This month’s installment of Generally Physiological focuses on mechanisms that govern negative thermotaxis in flies and worms, and how the same neuropeptide acts at distinct sites to control the timing and location of fly metamorphosis.
Of flies that move into the cold
The fruit fly Drosophila melanogaster, like other animals, will move from an overly warm location to one with a more moderate temperature. Whether internal or peripheral warmth sensors are more important in this negative thermotaxis has been controversial, with two sets of neurons—anterior cell (AC) neurons located in the head and hot cell (HC) neurons located in the arista (a process arising from the antenna)—proposed to control fruit fly thermal preference. Although AC neurons sense warmth through the TRPA1 channel, the mechanisms whereby HC neurons sense temperature has been unclear. Ni et al. (2013) determined that HC neurons express GR28B(D), a member of a large family of seven-transmembrane gustatory receptors previously implicated in chemosensation but not thermosensation. Inhibiting vesicular release from HC neurons blocked the rapid response of flies to a steep thermal gradient (exposure for 1 min to a >5°C/cm thermal gradient running from ∼31° to ∼25.5°C), as did loss-of-function mutation of the gene encoding GR28B(D), whereas inhibiting release from AC neurons or loss-of-function mutation of TrpA1 did not. HC-specific expression of GR28B(D) rescued rapid negative thermotaxis with the Gr28b mutant, and its ectopic expression in various cell types yielded temperature-sensitive currents and conferred warming-dependent responses and behaviors. Unlike TrpA mutant flies, which, as previously reported, were found in regions with unusually warm temperatures (≥28°C) after a 30-min exposure to shallow thermal gradients, the distribution of flies with the Gr28b mutant was indistinguishable from that of wild-type flies under these conditions. The authors thus propose that rapid responses to temperature fluctuation depend on GR28B(D) in the periphery, whereas internal TRPA1 channels mediate the response to sustained increases in temperature that reach the fly’s core.
Mechanisms that govern negative thermotaxis in flies and worms, and how a neuropeptide controls the timing and location of fly metamorphosis
Defining a thermostransduction signaling cascade
Like Drosophila, Caenorhabditis elegans displays negative thermotaxis, and the tiny worms will move from locations warmer than the temperature at which they were cultivated. Warming stimulates thermoreceptor currents in AFD thermosensor neurons; these warming-evoked currents depend on activation of a cyclic nucleotide–gated cation channel and are lost with triple mutation of the genes encoding three receptor guanylate cyclases (GCY-8, GCY-18, and GCY-23) coexpressed in AFD. Remarkably, AFD neurons can detect temperature changes of 0.01°C or less, and AFD thermoreceptor currents exhibit apparent Q10 values >1015, prompting the suggestion that temperature sensitivity in this system involves a nonlinear signal amplification process upstream of channel opening. In this issue, Wang et al. used a combination of genetic and behavioral analyses and in vivo patch-clamp recordings to investigate the signaling network mediating AFD thermotransduction. They determined that GCY-8, but not GCY-18 or GCY-23, was essential for AFD thermoreceptor currents, and identified the phosphodiesterase PDE-2 and the EF-hand protein neuronal calcium sensor 1 (NCS-1, also known as frequenin) as crucial elements of a temperature-sensitive cGMP signaling network that regulates thermoreceptor currents in AFD (Wang et al., 2013).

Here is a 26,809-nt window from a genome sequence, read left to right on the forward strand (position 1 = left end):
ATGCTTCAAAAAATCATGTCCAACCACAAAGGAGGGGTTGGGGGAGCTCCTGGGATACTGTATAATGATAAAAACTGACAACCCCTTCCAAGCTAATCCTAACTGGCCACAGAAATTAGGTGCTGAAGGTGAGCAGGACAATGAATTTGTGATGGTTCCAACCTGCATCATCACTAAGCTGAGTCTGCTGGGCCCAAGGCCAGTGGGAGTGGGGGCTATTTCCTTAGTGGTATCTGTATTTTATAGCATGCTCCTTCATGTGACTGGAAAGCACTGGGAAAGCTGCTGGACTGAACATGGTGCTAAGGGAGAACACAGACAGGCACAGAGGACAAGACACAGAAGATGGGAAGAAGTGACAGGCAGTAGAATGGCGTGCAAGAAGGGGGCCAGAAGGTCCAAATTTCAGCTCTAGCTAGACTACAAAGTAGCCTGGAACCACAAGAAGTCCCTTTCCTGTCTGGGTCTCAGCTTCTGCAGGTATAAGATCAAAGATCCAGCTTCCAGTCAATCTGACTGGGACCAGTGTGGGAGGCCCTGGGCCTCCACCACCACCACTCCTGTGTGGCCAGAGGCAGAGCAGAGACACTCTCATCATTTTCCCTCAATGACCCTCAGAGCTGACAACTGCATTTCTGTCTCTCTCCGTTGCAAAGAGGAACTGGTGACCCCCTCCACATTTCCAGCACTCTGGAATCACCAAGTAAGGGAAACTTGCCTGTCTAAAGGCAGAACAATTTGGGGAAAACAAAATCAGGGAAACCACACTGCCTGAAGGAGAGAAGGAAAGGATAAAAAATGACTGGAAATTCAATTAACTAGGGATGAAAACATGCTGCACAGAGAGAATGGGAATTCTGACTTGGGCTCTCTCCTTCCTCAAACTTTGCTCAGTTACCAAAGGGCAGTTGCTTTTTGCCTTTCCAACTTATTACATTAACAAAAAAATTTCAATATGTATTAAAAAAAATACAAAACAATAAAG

In the right place at the right times
Four neurosecretory cells in the larval Drosophila brain project to the prothoracic gland, releasing the neuropeptide prothoracicotropic hormone (PTTH) to stimulate the production and release of ecdysone and thereby the transition to adulthood. This process involves behavioral as well as morphological changes, as the larvae set out to find a site at which to undergo metamorphosis. Yamanaka et al. (2013) determined that these PTTH-producing neurons correspond to the same set of neurons reported to control larval light avoidance. Consistent with a role for PTTH in mediating this response, silencing the ptth gene interfered with larval light avoidance. However, whereas knocking down the PTTH receptor Torso in the prothoracic gland blocks ecdysone production, leading to a developmental delay, it failed to affect light avoidance. Noting a marked delay (8–10 h) between inactivation of PTTH-expressing neurons and the effect on light avoidance, the authors determined that PTTH could be detected in hemolymph (consistent with an endocrine function) and that pan-neuronal torso knockdown did, in fact, impair light avoidance. Further analysis revealed torso expression in two neuronal populations implicated in light sensing, Bolwig’s organ and peripheral class IV dendritic arborization neurons; torso knockdown in these neurons interfered with light avoidance but failed to affect developmental progression. Calcium imaging indicated that the response to light was diminished by ∼25% in torso mutant class IV dendritic arborization neurons; further analysis indicated that PTTH and Torso act downstream of photosensitive opsins in the light-sensing cells to facilitate TRP channel activation and thereby neuronal depolarization. The authors thus conclude that, in addition to its role in stimulating metamorphosis, PTTH acts at distinct sites involved in light sensing to ensure that it occurs in the dark.